As a classically-trained pianist, I realized at a young age the disadvantages I faced when it came time to play other musical styles on the piano. Besides having a good playing technique and fast note-reading skills, I found myself not being able to fake an arrangement or improvise.
When I started to get really interested in pop and jazz music, I couldn’t turn to my piano teachers (all classical purists). So I had to rely on the two next best things — my ears and dad’s collection of vinyl records and music books, which were mainly presented in lead sheet forms. By listening attentively to the music (especially the piano parts), I started to pick out bits and pieces of interesting lines, patterns and riffs, and experimented with these on the piano. I also began to understand more about chords and harmonic relationships, and also the intricate rhythms of each musical style.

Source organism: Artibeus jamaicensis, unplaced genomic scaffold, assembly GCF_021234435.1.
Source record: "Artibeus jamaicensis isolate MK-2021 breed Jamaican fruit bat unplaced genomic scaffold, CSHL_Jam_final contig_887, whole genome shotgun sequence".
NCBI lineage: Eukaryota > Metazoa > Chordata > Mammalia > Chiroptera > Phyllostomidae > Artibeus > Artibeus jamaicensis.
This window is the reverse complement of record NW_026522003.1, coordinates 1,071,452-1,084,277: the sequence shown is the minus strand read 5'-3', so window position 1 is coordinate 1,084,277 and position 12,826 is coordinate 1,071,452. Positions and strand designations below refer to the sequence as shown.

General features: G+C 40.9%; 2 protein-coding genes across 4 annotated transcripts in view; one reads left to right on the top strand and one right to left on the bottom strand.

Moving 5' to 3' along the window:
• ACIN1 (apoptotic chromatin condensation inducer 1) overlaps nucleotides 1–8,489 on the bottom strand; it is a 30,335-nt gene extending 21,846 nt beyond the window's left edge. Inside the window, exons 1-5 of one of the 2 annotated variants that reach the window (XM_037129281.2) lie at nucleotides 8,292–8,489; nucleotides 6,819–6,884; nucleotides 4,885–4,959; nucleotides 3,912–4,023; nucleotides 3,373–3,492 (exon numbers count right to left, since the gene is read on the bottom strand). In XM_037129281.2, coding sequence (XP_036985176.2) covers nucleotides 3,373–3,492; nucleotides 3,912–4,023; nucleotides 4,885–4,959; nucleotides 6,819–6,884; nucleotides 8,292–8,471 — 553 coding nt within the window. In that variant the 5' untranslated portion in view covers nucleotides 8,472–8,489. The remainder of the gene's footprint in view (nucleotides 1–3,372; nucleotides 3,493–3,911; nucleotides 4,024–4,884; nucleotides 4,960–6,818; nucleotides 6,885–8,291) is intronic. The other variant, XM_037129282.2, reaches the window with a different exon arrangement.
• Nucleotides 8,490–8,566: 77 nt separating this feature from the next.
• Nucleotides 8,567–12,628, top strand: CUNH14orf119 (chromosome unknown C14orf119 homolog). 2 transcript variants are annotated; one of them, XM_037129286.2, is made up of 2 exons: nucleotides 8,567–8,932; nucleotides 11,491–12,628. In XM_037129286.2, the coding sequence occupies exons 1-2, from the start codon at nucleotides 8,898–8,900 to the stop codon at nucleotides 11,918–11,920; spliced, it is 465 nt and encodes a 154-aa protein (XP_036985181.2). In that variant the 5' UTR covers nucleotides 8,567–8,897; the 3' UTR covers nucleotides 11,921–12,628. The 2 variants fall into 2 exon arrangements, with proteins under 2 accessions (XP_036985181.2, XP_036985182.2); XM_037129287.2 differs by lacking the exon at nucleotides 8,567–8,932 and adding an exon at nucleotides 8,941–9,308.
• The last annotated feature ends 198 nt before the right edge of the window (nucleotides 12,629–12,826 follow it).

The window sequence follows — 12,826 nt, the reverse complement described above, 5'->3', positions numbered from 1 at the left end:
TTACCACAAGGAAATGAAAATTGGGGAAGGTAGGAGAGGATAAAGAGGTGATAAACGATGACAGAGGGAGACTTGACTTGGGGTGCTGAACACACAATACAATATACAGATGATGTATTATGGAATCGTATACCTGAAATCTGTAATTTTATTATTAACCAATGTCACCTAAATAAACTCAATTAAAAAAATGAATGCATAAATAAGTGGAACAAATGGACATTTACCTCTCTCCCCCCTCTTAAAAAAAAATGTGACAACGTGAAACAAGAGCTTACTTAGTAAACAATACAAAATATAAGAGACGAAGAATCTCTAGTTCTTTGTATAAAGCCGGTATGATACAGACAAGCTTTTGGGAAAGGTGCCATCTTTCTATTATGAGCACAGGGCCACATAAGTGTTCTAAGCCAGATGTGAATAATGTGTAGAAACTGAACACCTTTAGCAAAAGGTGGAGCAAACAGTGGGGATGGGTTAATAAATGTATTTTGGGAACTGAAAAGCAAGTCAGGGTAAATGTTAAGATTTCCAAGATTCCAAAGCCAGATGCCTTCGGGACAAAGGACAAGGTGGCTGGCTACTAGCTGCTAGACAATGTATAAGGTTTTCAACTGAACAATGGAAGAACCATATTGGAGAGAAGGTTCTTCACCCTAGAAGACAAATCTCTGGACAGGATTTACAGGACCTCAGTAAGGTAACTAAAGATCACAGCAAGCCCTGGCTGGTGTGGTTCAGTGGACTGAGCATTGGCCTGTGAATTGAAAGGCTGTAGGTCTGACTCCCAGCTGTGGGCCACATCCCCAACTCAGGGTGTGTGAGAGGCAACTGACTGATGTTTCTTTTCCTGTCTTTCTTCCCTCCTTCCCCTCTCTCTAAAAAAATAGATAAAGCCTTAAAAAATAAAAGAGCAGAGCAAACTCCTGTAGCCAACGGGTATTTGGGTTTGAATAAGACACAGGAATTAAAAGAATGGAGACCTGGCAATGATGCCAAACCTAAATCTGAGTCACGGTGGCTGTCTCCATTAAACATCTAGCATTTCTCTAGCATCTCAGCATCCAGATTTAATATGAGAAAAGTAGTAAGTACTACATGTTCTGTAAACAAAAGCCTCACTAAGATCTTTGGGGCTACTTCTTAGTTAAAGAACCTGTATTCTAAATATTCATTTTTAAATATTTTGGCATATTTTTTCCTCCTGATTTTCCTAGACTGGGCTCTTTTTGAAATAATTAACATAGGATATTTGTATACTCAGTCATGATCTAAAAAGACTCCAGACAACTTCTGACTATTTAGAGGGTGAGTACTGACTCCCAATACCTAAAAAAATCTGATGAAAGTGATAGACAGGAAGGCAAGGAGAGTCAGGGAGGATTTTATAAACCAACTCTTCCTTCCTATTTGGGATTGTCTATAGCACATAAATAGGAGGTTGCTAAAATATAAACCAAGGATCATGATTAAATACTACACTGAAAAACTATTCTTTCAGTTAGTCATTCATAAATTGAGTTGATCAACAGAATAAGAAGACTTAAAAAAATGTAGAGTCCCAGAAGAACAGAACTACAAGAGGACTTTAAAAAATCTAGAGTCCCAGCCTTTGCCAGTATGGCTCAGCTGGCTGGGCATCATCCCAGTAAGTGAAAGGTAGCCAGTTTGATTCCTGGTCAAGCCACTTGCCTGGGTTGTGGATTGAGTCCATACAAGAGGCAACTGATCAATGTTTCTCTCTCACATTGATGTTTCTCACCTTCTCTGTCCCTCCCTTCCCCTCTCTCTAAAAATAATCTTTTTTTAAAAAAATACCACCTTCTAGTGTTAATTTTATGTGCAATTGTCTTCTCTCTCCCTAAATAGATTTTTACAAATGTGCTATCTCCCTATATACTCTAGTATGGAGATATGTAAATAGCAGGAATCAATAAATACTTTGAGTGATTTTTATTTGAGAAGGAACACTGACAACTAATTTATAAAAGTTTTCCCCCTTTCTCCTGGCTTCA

And as I began teaching contemporary piano styles to students (most of whom were classically-trained), I discovered that the two musical aspects most overlooked or underdeveloped were: rhythmic sense and harmonic knowledge. Rhythm and harmony, along with melody, are the three main elements in music. Without a grounded sense of rhythm and a rich resource of chords, a melody is but just a dull, unmoving, single-note ditty — especially when performed on the piano.
Hence, this blog is dedicated to everything concerning rhythm and harmony — two important musical elements in every pianist’s playing arsenal.
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